• Acne so bad I thought the word ‘monster’ when I saw myself after looking in the mirror one summer after kind of avoiding mirrors for a few months. Cue years of hiding behind my hair, not meeting anyone’s eyes, and getting my blood drawn every few weeks because the medicine to treat it was so dangerous they had to monitor my liver. Feeling it was worth it anyway.
  • Every stupidity being defended just by saying, ‘Well, that’s your opinion.’

But it wasn’t all bad. We didn’t have any significant gang violence in any of my high schools. I never drank or did drugs. And there were some really awesome times:

  • Basically inventing ‘video club’ with my BFF so we had an excuse to hang out after school.
  • Putting on sunglasses and ear pieces and passing notes in manila files to my BFF in the hallway. Not being able to keep a straight face while doing so.
  • After learning one of our teacher’s was afraid of Scream, bringing my Scream mask in the next day and having my friend put it on until the teacher noticed. Hilarity ensued.

  • Going to the ‘Cheap Date’ dance and dancing for the first time like I didn’t care who was watching. Or years later, at Homecoming, getting my friends to clear a space in the middle of grinding prep kids and doing the hokie poky while rap music played. Or taking a female friend to a different Homecoming, in a black gown, the first time I felt beautiful. We danced all night, and then later rumors circulated that I was a lesbian, so… that one I guess is fifty-fifty.
  • Going to a student journalism convention in San Diego and winning the top award for Feature writing. As a freshman. My teacher had a cake brought in to celebrate.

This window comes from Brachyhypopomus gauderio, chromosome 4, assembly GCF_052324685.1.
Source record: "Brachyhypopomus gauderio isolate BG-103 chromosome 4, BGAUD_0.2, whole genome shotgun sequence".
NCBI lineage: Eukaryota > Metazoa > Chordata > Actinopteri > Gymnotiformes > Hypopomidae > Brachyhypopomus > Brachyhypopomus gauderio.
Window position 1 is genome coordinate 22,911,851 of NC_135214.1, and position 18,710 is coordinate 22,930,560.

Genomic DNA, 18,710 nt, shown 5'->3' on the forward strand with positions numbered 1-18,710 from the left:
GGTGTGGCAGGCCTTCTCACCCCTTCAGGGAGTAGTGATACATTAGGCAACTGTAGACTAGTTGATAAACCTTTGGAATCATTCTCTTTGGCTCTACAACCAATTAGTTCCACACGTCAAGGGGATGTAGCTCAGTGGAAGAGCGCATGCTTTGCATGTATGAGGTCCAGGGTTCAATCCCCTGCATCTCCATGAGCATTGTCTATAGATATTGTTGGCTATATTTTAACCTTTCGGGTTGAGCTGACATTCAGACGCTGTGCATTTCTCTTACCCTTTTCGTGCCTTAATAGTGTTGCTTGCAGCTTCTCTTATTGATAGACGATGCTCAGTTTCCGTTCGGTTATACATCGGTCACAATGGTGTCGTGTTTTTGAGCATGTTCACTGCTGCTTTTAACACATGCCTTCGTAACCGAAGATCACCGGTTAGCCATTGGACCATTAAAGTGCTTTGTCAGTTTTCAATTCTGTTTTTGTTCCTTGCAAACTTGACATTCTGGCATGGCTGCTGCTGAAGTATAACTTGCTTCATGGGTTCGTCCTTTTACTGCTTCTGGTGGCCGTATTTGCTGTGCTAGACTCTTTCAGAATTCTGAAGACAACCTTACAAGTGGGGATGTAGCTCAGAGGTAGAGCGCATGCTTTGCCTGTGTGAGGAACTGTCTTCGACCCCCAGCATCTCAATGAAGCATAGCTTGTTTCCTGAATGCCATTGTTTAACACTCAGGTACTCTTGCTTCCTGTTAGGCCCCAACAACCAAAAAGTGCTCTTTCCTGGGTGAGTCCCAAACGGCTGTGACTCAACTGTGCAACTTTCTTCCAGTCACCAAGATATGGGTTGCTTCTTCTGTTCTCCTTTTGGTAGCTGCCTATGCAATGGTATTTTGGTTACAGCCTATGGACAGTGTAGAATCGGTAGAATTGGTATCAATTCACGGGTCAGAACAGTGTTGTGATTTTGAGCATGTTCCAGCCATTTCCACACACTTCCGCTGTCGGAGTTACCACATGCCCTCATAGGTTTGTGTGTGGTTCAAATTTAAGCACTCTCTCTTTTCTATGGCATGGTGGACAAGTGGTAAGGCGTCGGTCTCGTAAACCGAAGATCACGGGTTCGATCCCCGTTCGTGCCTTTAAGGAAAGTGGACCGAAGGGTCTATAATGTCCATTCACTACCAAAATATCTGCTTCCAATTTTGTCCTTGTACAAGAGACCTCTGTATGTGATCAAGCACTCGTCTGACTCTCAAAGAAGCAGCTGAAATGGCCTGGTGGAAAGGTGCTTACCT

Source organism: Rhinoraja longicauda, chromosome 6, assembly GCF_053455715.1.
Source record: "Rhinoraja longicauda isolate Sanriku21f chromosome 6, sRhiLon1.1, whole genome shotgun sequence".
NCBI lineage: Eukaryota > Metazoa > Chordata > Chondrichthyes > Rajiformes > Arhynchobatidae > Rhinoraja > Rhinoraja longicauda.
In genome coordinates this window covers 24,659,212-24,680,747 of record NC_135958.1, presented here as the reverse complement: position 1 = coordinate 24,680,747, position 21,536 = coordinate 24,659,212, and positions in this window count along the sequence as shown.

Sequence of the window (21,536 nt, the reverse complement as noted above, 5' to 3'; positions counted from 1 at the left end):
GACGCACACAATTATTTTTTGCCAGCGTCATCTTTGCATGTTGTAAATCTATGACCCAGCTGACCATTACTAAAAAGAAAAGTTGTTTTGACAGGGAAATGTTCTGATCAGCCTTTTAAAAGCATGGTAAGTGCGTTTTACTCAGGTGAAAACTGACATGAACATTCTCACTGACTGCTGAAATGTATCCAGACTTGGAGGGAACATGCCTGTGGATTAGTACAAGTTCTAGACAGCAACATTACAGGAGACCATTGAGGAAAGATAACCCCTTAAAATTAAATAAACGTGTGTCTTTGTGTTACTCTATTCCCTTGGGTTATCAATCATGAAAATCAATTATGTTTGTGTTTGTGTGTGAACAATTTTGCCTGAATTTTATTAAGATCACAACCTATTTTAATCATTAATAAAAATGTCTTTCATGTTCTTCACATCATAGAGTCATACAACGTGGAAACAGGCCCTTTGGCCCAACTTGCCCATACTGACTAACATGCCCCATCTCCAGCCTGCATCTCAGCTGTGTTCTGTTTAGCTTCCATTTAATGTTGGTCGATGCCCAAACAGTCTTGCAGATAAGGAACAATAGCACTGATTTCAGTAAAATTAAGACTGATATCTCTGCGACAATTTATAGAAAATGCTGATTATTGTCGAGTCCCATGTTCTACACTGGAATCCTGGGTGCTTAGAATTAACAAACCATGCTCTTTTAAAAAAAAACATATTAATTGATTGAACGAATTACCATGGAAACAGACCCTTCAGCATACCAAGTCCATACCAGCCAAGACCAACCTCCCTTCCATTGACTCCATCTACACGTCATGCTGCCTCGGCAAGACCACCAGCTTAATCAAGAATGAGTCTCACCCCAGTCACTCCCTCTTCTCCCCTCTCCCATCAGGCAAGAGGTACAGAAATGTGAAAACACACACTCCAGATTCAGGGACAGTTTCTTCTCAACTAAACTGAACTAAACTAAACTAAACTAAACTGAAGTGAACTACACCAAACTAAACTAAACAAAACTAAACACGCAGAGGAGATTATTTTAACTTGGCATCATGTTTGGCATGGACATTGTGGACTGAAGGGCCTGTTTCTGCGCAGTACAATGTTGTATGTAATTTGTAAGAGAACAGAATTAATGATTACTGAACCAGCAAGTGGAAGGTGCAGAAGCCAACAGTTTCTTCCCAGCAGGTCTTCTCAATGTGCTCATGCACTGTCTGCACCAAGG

• Inventing a new subculture movement to combat gothic kids. I called it Anglo, and it meant dressing all in white and silver and doing community service. In case you haven’t noticed, it didn’t really catch on.
  • Filming a parody to the Blair Witch Project called the Hair Witch Project, over the course of 24 hours, with my two BFFs during the summer. The last summer before I left Washington.

I don’t have the original screenshot anymore, just this with some text tags to explain what’s happening to friends. I’m playing the character of Ike (Mike), my BFF is playing the character of Hash (Josh), and she is biting me for a reason I now forget.

  • Winning the award for scariest story in Creative Writing class during Halloween. One girl almost puked.
  •  Going to the Rocky Horror Picture Show on a Friday night with my group of friends, everyone dressed up and carrying props. I had a sore throat afterwards from singing and yelling, but didn’t care in the slightest.

Me dressed as Magenta

  • Being published for the first time in TeenInk, a literary magazine for teenagers. I was alone in the house when I got the news, so I jumped up and down, screaming, “I got published!!” Later realizing that I couldn’t let anyone find out because the article I’d written compared my new town to Stepford, and criticized some of my neighbors by name.
  • Going out with my sister at night to place plastic forks in a neighbor’s yard. This is called ‘forking’. Mom knew, but never told on us. She thought it was funny, too.